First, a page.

Speaking to journalists on Thursday, Kremlin spokesman Dmitry Peskov said there was no precedent for the remarks in the history of the two nations.
“These are very bad statements by the US president,” he added. “He clearly doesn’t want to establish a relationship with our country, and we will proceed on that basis.”
In the TV interview with ABC, which aired on Wednesday, Biden was asked by chief anchor George Stephanopoulos whether he thought Putin was “a killer.” “Mmm hmm, I do,” he replied.
He added that he had warned the Russian leader that the US would take action if it found evidence of Moscow meddling in the country’s 2020 presidential election. “He will pay a price,” Biden said. “We had a long talk, he and I… I know him relatively well. And the conversation started off, I said, ‘I know you and you know me. If I establish this occurred, then be prepared.’”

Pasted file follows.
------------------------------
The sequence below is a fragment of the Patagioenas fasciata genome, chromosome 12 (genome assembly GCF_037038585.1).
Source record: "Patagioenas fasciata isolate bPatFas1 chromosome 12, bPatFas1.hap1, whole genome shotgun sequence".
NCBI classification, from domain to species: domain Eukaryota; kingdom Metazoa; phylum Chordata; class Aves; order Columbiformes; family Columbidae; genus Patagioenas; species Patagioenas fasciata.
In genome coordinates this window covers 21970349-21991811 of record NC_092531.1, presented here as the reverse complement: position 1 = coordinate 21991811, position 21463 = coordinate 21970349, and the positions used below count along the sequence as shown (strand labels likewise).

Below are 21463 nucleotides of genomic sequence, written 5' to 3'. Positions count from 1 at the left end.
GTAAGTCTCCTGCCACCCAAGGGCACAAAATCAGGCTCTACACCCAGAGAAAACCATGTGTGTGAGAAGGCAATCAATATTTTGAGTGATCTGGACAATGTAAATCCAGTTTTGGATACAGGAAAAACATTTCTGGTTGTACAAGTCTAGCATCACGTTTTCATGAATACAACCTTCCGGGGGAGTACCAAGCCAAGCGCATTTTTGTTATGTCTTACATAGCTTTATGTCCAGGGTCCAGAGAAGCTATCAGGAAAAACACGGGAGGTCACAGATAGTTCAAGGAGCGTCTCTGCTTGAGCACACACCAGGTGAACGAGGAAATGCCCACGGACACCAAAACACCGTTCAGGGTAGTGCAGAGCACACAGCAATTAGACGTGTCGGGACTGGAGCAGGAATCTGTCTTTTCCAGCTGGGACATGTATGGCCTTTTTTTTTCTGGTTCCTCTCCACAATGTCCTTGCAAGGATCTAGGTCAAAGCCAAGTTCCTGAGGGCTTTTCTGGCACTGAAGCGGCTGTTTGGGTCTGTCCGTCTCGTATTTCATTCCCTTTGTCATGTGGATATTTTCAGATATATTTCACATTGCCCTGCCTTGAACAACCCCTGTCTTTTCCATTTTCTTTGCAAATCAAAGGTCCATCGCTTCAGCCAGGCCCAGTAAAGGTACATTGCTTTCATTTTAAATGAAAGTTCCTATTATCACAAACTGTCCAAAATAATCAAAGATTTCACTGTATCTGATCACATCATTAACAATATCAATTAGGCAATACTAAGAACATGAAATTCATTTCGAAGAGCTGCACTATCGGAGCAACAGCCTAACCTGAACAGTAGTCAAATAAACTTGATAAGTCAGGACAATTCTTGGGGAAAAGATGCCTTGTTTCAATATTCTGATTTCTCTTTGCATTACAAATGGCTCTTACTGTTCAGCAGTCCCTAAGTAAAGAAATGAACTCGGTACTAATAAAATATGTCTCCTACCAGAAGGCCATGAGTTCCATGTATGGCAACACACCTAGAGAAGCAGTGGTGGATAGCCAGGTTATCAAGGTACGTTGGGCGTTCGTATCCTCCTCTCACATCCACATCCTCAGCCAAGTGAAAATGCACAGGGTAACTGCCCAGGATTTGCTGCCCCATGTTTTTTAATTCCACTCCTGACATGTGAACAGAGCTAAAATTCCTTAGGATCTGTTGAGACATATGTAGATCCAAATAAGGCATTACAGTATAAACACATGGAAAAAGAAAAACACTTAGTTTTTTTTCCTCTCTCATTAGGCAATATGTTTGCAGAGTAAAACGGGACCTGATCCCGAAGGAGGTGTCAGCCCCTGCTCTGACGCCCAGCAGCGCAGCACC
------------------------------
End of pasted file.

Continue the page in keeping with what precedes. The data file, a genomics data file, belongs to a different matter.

A joint report by Washington’s spy agencies, published the day before, alleged that Russia was behind a campaign to “denigrate” Biden’s reputation during the campaign. The Kremlin has blasted the allegations, insisting it had not engaged in political smears against any candidates.
On Wednesday evening, Russia’s ambassador to the US, Anatoly Antonov, was recalled to Moscow for talks on the future of ties with Washington. Foreign Ministry spokeswoman Maria Zakharova said that consultations were needed “to analyze what to do and where to head in the context of relations with the US.”
The remarks have sparked a wave of criticism from Russian officials. The speaker of the country’s parliament, Vyacheslav Volodin, added his voice to those claiming the remarks were indicative of a diplomatic rift. The top politician argued that “this is a tantrum that comes from powerlessness. Putin is our president, attacking him is an attack on our country.”
© 2021, paradox. All rights reserved.